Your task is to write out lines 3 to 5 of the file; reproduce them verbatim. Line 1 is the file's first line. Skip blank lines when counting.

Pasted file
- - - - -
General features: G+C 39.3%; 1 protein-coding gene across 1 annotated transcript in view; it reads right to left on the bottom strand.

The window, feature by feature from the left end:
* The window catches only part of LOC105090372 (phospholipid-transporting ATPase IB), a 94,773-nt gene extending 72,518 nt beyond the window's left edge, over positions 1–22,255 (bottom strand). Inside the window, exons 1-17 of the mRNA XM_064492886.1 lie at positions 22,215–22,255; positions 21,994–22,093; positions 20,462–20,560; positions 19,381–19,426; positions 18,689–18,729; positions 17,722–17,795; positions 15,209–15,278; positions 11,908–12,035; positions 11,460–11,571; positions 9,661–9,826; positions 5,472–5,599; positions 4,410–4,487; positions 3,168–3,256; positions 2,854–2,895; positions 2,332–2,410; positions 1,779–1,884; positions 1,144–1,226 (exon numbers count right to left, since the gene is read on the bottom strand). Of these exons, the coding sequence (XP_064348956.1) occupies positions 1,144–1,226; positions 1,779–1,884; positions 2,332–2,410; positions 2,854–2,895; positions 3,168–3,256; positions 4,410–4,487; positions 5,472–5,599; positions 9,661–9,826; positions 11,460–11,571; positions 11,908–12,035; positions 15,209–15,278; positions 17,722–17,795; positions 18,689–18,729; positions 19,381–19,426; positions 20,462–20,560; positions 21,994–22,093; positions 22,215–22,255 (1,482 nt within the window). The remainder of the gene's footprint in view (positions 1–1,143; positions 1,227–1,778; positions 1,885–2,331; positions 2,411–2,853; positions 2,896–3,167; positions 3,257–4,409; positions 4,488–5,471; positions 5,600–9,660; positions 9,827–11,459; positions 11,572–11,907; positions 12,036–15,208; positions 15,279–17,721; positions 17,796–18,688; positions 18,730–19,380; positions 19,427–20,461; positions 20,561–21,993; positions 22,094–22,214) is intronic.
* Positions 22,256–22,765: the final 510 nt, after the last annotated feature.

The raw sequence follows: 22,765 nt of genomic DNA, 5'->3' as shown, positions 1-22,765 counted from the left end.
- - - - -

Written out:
* The window catches only part of LOC105090372 (phospholipid-transporting ATPase IB), a 94,773-nt gene extending 72,518 nt beyond the window's left edge, over positions 1–22,255 (bottom strand). Inside the window, exons 1-17 of the mRNA XM_064492886.1 lie at positions 22,215–22,255; positions 21,994–22,093; positions 20,462–20,560; positions 19,381–19,426; positions 18,689–18,729; positions 17,722–17,795; positions 15,209–15,278; positions 11,908–12,035; positions 11,460–11,571; positions 9,661–9,826; positions 5,472–5,599; positions 4,410–4,487; positions 3,168–3,256; positions 2,854–2,895; positions 2,332–2,410; positions 1,779–1,884; positions 1,144–1,226 (exon numbers count right to left, since the gene is read on the bottom strand). Of these exons, the coding sequence (XP_064348956.1) occupies positions 1,144–1,226; positions 1,779–1,884; positions 2,332–2,410; positions 2,854–2,895; positions 3,168–3,256; positions 4,410–4,487; positions 5,472–5,599; positions 9,661–9,826; positions 11,460–11,571; positions 11,908–12,035; positions 15,209–15,278; positions 17,722–17,795; positions 18,689–18,729; positions 19,381–19,426; positions 20,462–20,560; positions 21,994–22,093; positions 22,215–22,255 (1,482 nt within the window). The remainder of the gene's footprint in view (positions 1–1,143; positions 1,227–1,778; positions 1,885–2,331; positions 2,411–2,853; positions 2,896–3,167; positions 3,257–4,409; positions 4,488–5,471; positions 5,600–9,660; positions 9,827–11,459; positions 11,572–11,907; positions 12,036–15,208; positions 15,279–17,721; positions 17,796–18,688; positions 18,730–19,380; positions 19,427–20,461; positions 20,561–21,993; positions 22,094–22,214) is intronic.
* Positions 22,256–22,765: the final 510 nt, after the last annotated feature.

The raw sequence follows: 22,765 nt of genomic DNA, 5'->3' as shown, positions 1-22,765 counted from the left end.